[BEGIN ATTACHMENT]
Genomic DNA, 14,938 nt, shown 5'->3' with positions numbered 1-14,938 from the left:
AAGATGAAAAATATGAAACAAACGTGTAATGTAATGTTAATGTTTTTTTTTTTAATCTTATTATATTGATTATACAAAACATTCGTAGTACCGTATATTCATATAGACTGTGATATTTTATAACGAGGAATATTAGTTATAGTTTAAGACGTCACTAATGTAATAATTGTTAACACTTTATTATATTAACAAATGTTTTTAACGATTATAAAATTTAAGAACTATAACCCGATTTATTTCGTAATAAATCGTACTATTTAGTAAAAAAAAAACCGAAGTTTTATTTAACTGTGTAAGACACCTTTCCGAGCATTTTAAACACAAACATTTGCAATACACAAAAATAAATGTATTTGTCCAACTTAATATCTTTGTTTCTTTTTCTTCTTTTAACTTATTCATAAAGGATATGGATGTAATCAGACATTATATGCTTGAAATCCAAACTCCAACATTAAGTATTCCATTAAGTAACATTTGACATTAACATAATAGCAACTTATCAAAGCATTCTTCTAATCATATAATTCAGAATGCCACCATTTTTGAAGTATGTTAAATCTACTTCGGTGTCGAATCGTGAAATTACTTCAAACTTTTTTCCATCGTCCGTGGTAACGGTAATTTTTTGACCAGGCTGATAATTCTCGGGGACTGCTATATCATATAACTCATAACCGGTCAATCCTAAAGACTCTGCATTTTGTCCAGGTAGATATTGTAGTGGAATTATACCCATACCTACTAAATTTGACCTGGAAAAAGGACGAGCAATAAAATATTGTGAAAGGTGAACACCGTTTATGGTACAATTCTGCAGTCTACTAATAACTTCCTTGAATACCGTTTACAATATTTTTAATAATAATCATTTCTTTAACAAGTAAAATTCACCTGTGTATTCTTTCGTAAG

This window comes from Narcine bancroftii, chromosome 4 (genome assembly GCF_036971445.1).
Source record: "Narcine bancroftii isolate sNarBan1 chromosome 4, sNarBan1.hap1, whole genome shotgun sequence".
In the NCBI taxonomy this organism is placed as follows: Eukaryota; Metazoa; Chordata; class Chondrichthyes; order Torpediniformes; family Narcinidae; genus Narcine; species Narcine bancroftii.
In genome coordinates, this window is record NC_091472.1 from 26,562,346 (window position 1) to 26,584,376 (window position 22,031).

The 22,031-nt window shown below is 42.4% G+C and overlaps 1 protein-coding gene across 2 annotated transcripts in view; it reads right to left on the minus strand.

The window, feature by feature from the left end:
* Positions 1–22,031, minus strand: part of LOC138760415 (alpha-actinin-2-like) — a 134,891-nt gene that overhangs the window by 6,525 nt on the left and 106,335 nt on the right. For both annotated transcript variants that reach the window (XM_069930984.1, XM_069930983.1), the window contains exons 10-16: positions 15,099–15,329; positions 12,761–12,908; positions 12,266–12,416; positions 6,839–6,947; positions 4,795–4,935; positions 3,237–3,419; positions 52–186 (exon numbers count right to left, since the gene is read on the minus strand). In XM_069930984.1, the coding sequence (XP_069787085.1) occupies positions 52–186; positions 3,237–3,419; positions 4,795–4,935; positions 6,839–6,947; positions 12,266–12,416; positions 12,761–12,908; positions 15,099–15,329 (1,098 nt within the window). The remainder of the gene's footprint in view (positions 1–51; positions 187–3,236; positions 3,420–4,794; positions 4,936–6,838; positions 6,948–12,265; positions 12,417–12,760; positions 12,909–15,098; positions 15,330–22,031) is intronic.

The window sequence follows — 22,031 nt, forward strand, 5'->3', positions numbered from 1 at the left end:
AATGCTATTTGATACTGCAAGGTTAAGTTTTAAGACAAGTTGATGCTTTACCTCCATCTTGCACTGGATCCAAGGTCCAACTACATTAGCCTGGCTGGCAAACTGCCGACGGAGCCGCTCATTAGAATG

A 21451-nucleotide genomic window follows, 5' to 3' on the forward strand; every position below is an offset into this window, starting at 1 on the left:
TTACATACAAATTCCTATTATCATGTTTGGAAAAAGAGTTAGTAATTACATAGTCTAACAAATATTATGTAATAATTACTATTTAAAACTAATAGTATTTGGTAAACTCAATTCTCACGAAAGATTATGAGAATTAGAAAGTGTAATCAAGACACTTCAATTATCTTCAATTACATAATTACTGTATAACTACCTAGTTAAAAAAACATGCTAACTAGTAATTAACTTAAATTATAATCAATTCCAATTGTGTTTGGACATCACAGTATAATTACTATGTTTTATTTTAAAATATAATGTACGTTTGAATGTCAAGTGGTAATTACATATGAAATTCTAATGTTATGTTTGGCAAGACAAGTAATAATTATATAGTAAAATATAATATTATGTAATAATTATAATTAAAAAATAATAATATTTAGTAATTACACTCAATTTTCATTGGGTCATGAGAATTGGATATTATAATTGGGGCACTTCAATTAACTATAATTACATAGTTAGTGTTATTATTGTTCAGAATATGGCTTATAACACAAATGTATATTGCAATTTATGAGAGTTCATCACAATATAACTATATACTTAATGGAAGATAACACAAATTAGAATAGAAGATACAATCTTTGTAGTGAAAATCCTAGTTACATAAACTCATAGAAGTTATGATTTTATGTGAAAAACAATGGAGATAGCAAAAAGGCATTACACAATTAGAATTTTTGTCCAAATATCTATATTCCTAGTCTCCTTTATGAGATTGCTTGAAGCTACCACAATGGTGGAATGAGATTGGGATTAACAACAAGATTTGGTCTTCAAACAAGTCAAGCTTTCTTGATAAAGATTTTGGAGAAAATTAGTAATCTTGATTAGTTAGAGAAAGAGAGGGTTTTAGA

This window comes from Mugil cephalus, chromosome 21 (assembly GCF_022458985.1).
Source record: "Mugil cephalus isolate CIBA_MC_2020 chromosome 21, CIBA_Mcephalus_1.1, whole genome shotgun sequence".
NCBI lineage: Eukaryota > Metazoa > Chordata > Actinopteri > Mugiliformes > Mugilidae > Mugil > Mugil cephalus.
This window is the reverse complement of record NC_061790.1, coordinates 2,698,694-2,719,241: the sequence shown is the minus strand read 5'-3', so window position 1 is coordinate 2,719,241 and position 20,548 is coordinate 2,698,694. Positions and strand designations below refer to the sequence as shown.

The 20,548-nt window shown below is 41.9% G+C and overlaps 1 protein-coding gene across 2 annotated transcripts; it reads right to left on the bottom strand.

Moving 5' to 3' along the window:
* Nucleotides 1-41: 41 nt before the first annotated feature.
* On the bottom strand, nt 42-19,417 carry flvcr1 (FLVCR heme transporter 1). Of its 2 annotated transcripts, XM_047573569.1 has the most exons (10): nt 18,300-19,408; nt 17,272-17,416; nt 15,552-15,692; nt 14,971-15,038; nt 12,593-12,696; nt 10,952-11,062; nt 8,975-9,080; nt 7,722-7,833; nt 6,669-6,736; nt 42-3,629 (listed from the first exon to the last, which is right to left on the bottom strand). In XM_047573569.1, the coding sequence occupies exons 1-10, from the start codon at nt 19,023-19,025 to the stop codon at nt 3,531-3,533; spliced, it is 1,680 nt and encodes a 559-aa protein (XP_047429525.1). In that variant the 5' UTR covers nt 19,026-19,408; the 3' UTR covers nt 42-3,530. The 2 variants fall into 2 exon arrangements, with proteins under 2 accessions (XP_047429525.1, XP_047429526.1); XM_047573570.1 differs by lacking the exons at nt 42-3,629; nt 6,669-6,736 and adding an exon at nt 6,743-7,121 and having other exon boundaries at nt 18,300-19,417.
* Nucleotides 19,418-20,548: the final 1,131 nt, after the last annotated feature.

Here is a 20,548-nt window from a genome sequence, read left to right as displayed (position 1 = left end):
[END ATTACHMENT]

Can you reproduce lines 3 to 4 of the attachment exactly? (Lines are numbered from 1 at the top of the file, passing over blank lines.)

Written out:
This window comes from Narcine bancroftii, chromosome 4 (genome assembly GCF_036971445.1).
Source record: "Narcine bancroftii isolate sNarBan1 chromosome 4, sNarBan1.hap1, whole genome shotgun sequence".